Jagmeet Singh says the federal government should be willing to terminate the expansion of the Trans Mountain pipeline if consultations do not end in “partnership” and “buy-in” from all the communities along the route.
“They can’t say that they want to build something and say it’s going to be built, and then on the other side say, ‘We’re going to meaningfully consult with communities.’ That is not meaningful consultation if you’ve already decided the outcome,” the NDP leader said in a wide-ranging interview to air on CBC’s The National this Sunday night.
Singh declared last spring that he was opposed to the Trans Mountain expansion project. Alberta Premier Rachel Notley, a New Democrat who has been lobbying hard for Trans Mountain, called Singh’s position on the pipeline “naive.”
Singh, who doesn’t currently hold a seat in the House of Commons, is now running in the federal byelection in Burnaby South, a community where many have deep concerns about the pipeline and its expansion. Voters go to the polls Feb. 25.
‘Open to no’
Singh said Ottawa should be “open to no” after its second round of consultations with First Nations.
Last August, the Federal Court of Appeal quashed licensing for the $7.4 billion expansion project, telling the Trudeau government it would have to do further “meaningful” consultation with First Nations and that concerns about increased tanker traffic had not been adequately addressed.
The government accepted those findings and named former Supreme Court justice Frank Iacobucci to lead Phase 3 of its Indigenous consultations. No deadline has been set for those consultations to end.
Singh said that if those consultations suggest that not all communities on the pipeline route are on board, the federal government must accept that.
“I mean the communities that are impacted, the lands, the sovereign nations that are impacted, may not accept that this is a project that they want to support,” he said. “And that is something that the government has to be prepared to accept.”
A Supreme Court decision from 2017 (involving the Ktunaxa Nation and the development of a ski hill) made it clear, however, that section 35 of the Constitution — which deals with Indigenous rights — does not give Indigenous communities the right to veto a project.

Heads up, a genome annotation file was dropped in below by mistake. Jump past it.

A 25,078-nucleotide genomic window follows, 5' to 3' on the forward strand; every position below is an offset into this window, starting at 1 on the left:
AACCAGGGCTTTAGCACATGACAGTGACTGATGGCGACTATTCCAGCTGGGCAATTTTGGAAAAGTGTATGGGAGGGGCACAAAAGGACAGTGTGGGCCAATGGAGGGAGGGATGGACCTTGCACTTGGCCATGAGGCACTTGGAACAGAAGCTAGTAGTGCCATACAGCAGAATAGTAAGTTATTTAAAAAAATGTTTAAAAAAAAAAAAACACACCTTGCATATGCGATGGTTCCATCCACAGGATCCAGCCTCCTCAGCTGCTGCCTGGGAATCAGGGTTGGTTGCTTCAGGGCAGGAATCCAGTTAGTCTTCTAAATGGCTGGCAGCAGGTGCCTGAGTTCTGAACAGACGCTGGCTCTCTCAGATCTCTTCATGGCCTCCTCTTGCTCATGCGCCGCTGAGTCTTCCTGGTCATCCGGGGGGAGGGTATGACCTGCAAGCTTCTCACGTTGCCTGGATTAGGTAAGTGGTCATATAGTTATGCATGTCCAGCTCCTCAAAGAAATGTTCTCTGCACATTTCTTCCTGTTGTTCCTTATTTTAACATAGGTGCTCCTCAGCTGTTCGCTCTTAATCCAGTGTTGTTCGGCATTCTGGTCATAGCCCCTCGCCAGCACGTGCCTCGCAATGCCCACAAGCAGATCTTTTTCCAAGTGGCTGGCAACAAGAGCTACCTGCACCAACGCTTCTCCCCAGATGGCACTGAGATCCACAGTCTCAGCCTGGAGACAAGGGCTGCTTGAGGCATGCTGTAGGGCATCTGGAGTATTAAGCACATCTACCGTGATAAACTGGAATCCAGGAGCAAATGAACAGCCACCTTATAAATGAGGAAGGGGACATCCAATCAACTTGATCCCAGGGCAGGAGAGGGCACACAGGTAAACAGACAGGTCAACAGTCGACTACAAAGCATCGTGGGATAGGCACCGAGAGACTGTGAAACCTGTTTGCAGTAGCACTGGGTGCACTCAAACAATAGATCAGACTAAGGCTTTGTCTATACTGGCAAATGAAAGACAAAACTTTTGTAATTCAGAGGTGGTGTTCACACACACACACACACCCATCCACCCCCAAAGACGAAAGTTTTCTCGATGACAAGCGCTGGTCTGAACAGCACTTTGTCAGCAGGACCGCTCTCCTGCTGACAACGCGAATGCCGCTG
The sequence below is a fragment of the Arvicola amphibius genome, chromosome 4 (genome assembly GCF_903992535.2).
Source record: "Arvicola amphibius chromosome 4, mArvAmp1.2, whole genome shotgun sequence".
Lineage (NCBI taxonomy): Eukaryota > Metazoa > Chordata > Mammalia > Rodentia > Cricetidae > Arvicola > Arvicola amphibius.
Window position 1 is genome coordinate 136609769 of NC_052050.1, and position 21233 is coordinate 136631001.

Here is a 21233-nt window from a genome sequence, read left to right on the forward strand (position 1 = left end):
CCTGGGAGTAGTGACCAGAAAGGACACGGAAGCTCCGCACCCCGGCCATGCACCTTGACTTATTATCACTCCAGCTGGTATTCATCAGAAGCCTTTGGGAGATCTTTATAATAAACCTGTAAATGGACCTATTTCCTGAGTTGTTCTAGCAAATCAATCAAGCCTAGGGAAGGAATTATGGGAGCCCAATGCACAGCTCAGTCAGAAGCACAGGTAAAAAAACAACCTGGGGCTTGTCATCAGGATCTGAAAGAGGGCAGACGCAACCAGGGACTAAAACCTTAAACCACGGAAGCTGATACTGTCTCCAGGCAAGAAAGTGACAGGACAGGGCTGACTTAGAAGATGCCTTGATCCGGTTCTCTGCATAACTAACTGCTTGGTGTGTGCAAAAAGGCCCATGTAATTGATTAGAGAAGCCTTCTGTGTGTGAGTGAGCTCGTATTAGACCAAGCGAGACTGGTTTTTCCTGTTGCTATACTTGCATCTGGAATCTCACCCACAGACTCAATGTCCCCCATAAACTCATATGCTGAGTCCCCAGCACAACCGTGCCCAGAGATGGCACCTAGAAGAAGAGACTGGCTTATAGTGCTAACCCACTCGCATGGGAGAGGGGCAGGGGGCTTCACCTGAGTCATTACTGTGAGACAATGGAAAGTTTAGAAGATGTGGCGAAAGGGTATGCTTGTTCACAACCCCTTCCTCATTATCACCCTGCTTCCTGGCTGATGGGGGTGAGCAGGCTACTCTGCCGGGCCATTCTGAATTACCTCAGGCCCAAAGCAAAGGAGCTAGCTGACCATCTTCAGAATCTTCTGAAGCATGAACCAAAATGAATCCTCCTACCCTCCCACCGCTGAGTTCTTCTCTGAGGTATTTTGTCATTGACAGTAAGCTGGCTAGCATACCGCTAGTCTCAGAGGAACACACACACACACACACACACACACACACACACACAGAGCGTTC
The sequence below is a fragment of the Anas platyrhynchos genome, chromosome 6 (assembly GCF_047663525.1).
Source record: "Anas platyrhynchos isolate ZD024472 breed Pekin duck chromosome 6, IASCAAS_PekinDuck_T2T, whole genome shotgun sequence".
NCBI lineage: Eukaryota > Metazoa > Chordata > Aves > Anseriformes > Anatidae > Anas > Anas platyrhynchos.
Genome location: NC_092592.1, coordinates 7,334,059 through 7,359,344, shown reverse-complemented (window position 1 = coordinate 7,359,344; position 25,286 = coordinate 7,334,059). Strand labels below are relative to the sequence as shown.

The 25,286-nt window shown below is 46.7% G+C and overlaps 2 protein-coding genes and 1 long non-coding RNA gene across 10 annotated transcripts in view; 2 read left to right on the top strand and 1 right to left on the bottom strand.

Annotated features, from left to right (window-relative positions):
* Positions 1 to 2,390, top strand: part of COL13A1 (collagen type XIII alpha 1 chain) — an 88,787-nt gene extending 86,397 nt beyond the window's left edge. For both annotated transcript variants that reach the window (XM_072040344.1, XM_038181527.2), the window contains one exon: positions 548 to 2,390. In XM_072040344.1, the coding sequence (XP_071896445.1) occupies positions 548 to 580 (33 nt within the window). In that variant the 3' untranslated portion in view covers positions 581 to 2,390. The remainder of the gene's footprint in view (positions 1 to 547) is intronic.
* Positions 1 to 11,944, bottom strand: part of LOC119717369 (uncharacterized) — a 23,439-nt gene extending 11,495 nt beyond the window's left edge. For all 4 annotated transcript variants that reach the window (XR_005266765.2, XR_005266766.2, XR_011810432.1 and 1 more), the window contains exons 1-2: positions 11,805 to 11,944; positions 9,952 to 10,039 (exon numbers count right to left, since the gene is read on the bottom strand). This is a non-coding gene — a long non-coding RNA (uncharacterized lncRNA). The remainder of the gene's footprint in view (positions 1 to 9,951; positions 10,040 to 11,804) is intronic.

“Where adequate consultation has occurred,” that ruling said, “a development may proceed without consent.”
Singh acknowledged the legal limits but suggested that reconciliation with First Nations means the government ought to go further.
“Well, we’ve got to be committed to doing more than just checking off a box,” he said. “That’s not enough. That’s not actually going to be reconciliation. If you just go say, ‘Well look, I’ve done this and I’ve done this I’ve checked off a box … that’s not meaningful reconciliation.”
The government made the decision to purchase Trans Mountain for $4.5 billion after project proponent Kinder Morgan deemed it too financially risky to pursue due to the drawn-out court challenges. Prime Minister Justin Trudeau has said he is committed to the project and believes it is the “national interest.”
Singh said the project should be driven by the private sector and no public money should be used for resource development.
As for the tens of thousands of Canadians who rely on the oil sector for work — or who have been laid off from oilpatch jobs in recent years — Singh said it’s not their “fault” the energy sector is unpredictable and the government should be investing in “sustainable” jobs for the future.
On the issue of climate change, Singh said that if he were to be elected prime minister he would set much tougher national emissions targets — despite the fact that no developed country, Canada included, is on track to meet the emissions targets set in the Paris climate accord.
Singh also said he supports a carbon tax but wants a “progressive” one that costs more for those who emit more while costing families less. He would not go into details on how that would work, saying the NDP’s carbon tax plan will be released eventually.